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Talk trumps t-ball in the heat

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It’s hot, hot, hot, 100 degrees at t-ball time. And still a couple dozen children and their remarkable parents and grandparents and families show up to play!

We set up a makeshift diamond in the shade in the far corner of the smaller diamond’s left field. We run out to one of the light poles in our new center field to do our pre-game exercises. But it is so hot, it is like a sauna. So I have us all just plop down on our bums in the grass.

“Put the bottom of your feet together,” I say, thinking we’ll do the “see if you can touch your nose to your toes” stretching thing, but then Lucas Price, 5, announces, “I got a bug bite.” The whole gang of us, me and about 10 kids, turn to Lucas when his little brother Owen, 3, chimes in: “I have bug bites all over me,” he says. I am worried, but David Reed, 4.75 years old, says, “I have a bug bite.” I start to commiserate, but Roy Gano, 4, tells us, “I have a mosquito bite,” he says. Then Kian Barker, 5, ups the ante: “I have a lot of mosquito bites,” he says and almost immediately his little brother Neirin, 2, mimics him: “I have a lot of mosquito bites.” And says this as if he is the first human being to have spoken. Two-year-olds can be like that. It is our natural narcissism at its finest.

Then it’s Mina Brown, 4.5, that Marvelous Miracle, whose mom, the logical, sensible Martha Brown, suggested we might want to move into the shade — Mina chimes in now:

“I have mosquito bites all over,” she says.

“I have bites all over,” the stunningly beautiful Gini Meekin, 5, says.

“I don’t have any bug bites,” Tommy Moore, 4, says.

“I don’t have any bug bites either,” Jia Sundell-Turner, 4.95, says.

I am a grown up. I am concerned about all these bites, but looking around at these lovely darlings, each child a nearly perfect example of the species homo sapiens, I see not a jit or a jot, not a scratch or a welt. Then Dorothy Paddison, at 6 the grand dame of our little jam fest, says she was stung by a bee.

“I stepped on it in our backyard pool,” she says, acting it out, becoming a girl stepping into and out of one of those plastic blow-up backyard pools. “I freaked out,” she says. “I screamed.” She is as cool as a cucumber telling us this tale of woe. Matter of fact.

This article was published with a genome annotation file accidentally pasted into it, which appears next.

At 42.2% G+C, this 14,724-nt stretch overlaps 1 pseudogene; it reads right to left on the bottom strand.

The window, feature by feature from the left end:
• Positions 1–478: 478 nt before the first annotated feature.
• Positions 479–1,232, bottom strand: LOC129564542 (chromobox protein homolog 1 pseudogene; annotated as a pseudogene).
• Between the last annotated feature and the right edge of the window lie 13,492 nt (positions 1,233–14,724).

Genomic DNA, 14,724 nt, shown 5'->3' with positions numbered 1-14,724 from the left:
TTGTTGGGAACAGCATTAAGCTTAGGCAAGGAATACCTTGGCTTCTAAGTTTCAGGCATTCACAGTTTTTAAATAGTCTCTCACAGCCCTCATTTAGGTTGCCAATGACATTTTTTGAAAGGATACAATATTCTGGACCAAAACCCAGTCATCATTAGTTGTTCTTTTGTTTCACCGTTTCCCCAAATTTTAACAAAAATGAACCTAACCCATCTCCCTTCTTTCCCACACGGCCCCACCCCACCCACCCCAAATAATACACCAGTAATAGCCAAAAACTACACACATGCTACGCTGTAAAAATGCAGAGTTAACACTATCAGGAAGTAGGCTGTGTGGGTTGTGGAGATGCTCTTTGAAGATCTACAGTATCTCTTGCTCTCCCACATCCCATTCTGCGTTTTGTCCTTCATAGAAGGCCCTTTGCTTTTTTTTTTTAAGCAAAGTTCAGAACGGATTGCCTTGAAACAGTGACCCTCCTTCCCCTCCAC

“My dad came out,” she says. “He took care of it.”

Elijah Yelton, 4, arrives as Dorothy tells her tale I explain what we’re talking about. He nods and says, “We just got back from Florida.” An hour earlier, his mom, Emy, tells me later on. Just got home at 5. Had to come to t-ball. Thank you, Elijah!

Avril Newsome, 2, is sitting next me, then crawls, bless her, into my lap. You know how sweet that is? She says she can’t find any bug bites on her. She is one of my favorite darlings this summer. She is so lovely. (A dearth of beauty in your life? Then come on out to t-ball where you can swim in it, beautiful children everywhere.) She is so sweet, taking my hand, accompanying me as I put out the bases, taking my index finger into her fist, walking with me as I put out the bag with the bats and balls in it, chatting away the whole time, her tiny artist’s heart brimming with love.

We don’t do any exercises. We just chat about bug bites. You do remember how hot it was, yes?

Back on the diamond, Sierra Sundell-Turner, 22-months-old, catches balls and then takes each one of them to someone off the diamond along the third baseline. I am guessing it is her dad, TJ.

Cheyenne, 7, her exquisitely beautiful older sister, shepherds her back to second base after she’s taken the ball to Whomever Over There. Back to second base, where her mom Nancy is stationed. Her big brother Jia comes to the plate wearing his white toddler’s Perry League cap. It looks really good. In previous years the little itty bitty kids’ caps looked stiff, uncomfortable, but this summer’s white toddler caps are soft and look good on the kids. They make the kids look cool. And I like that. Tommy looking cool. Jia looking cool. I like that a lot.

Brady Clark, 5, was back with his little sister Kaylee who is only 1. Brady tries to help her hit the ball when she comes to the plate, but she is a model of human dignity and independence — and at 1! She does not want his help. She does not want any help. She wants to do it herself. And she does, hitting the ball nicely, softly, a little dribble off the T.

“Wanna run to first?” I say. “No,” she says. “Okay,” I say.

And that’s our Perry League, Yellow Springs’ t-ball program, our beginners baseball program for girls and boys aged 2–9. We welcome all our community’s children regardless of race, color, creed, national origin, sexual preference, ability or disability. You can begin play at any time and there is no requirement to come every week. We’ll be out there, at Gaunt Park, for the next four Friday nights from 6:30–8 p.m. — we only cancel if there’s lightning, or if it’s pouring down rain, right at 6:30 p.m. So if you have a kid who wants to have some fun hitting a baseball, running the bases, doing some fielding, or just hanging out with a bunch of other kids, then come on out. We’d love to have you, we really and truly would.



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